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Five Thoughts for Friday: Nobody wants to work for Melnyk

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The front office turnover is still worrying

Minnesota Wild v Ottawa Senators Photo by Jana Chytilova/Freestyle Photography/Getty Images

The regular season may have ended more than a month ago, but that hardly means things were quiet in Senators-land. Here are five thoughts, mostly about the Sens.

1. Nicolas Ruszkowski resigning

Yes, the strangest part of the week was definitely the news that the COO of the Sens was stepping down. Ruszkowski was announced on May 31, 2018, and started on June 14, 2018. That’s less than a full year as the second-in-command behind owner Eugene Melnyk. This follows Tom Anselmi, who was hired as President and CEO on January 27, 2017, and whose departure was revealed just over one year later on February 9, 2018. They may have held different titles, but both were in position as Melnyk’s top executive, and both couldn’t handle more than a year on the job.

It’s hard to know how to respond to this, and I don’t have a lot to add more than the comment section and the analyses on The Athletic. On the one hand, Ruszkowski was bad at his job. He often sounded like a Melnyk-lite, quoting the company line about people criticizing the team as a “vocal minority” and not being the “real fans” the team cared about. He made up statistics, such as stating that “83,000 new casual fans” came to Sens games this year, representing 6% of the Ottawa region and almost 20% of total attendance. He started his tenure by saying the Sens needed to do a much better job if engaging with the community, and in the same late-February interview said that the Sens had repeatedly proven themselves with their community engagement. He tended to get flustered when doing live interviews, something both Melnyk and GM Pierre Dorion are famous for.

On the other hand, not being able to keep a key executive, and especially one who’d already worked for Melnyk at Biovail, isn’t a good look. It just further cements the idea that nobody wants to work for him. $1.55M lawsuits over abusive workplace environments never look positive, and the continued carousel of a bare-bones staff further reinforces this idea.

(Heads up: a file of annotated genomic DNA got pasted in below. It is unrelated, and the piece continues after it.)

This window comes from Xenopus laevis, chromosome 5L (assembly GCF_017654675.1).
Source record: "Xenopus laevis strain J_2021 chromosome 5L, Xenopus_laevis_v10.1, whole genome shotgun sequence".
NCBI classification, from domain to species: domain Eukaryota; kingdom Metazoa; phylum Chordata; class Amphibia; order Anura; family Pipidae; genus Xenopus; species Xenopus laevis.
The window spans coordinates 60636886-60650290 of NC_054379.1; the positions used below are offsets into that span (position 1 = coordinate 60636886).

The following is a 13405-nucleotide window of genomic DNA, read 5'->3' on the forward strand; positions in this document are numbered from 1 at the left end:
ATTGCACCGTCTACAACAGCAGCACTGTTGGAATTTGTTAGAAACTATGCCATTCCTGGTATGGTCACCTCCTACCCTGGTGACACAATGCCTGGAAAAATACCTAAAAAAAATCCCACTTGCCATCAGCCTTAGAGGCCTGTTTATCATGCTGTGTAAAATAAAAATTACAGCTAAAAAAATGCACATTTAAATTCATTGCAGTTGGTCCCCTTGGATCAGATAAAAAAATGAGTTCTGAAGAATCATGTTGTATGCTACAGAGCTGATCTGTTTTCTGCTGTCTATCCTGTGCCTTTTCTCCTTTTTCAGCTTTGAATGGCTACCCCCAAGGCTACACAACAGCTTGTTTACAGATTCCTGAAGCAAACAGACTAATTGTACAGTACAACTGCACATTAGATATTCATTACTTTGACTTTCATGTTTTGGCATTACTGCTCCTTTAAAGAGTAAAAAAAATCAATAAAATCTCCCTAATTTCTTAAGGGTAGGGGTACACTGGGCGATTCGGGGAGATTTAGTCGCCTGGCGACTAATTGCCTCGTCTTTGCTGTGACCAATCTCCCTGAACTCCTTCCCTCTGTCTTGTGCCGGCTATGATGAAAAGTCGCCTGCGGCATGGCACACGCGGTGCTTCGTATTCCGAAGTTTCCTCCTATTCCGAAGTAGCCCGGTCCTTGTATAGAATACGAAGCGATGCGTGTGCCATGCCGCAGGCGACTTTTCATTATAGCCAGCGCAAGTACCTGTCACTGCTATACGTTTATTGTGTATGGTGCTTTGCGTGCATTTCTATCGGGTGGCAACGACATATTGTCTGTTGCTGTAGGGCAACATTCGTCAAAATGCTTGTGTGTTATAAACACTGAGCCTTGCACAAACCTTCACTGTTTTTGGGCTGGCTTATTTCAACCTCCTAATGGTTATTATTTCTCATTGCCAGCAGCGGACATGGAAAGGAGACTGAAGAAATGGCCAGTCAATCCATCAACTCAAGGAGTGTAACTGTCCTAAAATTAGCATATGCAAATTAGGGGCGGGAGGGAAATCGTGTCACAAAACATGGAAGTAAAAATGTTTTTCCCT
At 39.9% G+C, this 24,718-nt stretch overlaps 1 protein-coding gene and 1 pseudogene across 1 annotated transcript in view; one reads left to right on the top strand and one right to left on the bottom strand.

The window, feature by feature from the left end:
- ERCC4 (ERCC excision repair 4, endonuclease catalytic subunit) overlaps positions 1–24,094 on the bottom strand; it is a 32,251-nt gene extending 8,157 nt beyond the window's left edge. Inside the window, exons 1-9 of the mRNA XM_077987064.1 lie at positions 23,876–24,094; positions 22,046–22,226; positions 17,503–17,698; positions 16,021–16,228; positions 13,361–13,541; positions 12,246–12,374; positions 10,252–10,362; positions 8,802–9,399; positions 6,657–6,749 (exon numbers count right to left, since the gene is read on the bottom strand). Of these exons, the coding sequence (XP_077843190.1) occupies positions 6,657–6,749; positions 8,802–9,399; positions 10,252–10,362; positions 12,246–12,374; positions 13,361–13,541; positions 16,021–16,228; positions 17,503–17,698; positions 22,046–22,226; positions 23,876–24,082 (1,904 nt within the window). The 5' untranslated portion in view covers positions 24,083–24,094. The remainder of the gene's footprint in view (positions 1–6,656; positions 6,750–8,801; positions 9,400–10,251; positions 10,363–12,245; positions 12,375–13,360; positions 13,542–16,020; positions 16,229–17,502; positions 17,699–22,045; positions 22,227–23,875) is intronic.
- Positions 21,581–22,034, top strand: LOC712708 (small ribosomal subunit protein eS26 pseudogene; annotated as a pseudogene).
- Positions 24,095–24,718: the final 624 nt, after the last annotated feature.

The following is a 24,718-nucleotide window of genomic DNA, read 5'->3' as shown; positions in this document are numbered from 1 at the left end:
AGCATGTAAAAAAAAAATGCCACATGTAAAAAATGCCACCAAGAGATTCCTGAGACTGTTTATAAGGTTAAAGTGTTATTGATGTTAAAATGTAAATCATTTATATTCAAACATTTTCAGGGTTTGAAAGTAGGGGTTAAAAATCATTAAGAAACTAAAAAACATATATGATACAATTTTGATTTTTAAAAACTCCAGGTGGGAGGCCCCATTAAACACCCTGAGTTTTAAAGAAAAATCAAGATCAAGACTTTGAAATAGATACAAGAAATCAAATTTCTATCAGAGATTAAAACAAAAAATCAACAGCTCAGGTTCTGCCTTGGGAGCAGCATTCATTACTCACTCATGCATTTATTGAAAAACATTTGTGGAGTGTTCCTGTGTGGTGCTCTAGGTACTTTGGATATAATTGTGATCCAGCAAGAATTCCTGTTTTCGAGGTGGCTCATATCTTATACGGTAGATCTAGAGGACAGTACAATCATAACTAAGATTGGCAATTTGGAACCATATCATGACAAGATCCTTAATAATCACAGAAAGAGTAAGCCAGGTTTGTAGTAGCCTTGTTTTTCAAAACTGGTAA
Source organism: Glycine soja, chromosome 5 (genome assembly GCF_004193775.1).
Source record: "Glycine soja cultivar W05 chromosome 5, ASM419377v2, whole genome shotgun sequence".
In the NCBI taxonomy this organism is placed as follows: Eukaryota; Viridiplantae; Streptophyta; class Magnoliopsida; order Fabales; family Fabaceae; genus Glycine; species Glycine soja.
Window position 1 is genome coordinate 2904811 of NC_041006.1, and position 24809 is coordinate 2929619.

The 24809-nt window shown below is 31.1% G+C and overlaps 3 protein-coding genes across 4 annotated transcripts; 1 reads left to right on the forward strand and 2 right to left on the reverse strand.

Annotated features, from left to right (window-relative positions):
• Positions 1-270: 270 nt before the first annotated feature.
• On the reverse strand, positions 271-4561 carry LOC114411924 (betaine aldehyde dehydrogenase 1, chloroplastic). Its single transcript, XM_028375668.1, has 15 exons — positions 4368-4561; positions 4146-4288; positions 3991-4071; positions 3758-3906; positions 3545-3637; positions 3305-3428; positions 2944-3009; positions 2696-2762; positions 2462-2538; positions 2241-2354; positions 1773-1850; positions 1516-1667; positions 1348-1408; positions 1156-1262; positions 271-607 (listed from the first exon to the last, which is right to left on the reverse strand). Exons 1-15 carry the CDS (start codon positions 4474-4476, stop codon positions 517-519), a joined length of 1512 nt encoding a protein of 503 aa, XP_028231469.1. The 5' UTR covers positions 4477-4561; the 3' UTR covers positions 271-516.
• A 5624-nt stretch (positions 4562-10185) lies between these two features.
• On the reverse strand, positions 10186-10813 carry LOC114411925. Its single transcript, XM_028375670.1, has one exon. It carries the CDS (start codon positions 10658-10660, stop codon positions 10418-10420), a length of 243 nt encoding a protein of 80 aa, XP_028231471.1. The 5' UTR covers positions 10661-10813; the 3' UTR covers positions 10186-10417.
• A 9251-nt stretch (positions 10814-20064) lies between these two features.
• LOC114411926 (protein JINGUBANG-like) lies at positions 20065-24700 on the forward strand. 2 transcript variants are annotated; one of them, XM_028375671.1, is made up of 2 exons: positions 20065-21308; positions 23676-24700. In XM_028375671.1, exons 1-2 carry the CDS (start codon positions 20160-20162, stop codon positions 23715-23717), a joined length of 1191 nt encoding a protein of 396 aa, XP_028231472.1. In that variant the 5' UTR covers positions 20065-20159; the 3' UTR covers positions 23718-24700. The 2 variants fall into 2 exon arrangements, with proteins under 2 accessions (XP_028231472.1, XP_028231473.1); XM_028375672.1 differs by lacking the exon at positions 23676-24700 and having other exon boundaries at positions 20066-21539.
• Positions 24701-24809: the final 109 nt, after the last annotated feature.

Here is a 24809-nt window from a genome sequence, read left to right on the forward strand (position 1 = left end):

2. The other staff shuffling

Ruszkowski was the big name, but other staff changed as well, and are possibly of more interest to us. Geoff Publow, the VP of Strategic Development, also left, likely because he was heading up the LeBreton Flats bid, and we all know what happened there. After acting as CFO for two years, Brad Crombie was made full-time CFO. That’s not exactly the best news:

Mark Bonneau was promoted from Senior VP of Corporate Partnerships to CRO. He’s a rare one in that he’s part of the team’s management since 1992. In a much weirder change, Rob Mullowney was COO of the Belleville Sens, and he’s keeping that title, but is also now the big club’s senior director of corporate sales. That’s.... odd.

I agree with Pan. These two positions require him to spend the majority of his time in two different cities. This will be a busy year for Mullowney in which he gets to know the Ottawa-Belleville drive extremely well.

Possibly the best news of the re-shuffle was the hiring of Carrie Croft as Director of Communications. As we’ve discussed all year, the Sens’ PR has been awful. Hopefully hiring someone to head up the communications team will help with that.

3. The President of Hockey Operations search

If we needed further proof that Melnyk has created an undesirable work atmosphere, the PoHO search kind of solidifies it. Let’s do a quick timeline here:

  • March 24: Revealed the Sens are looking for a Senior Advisor, later clarified to be PoHO.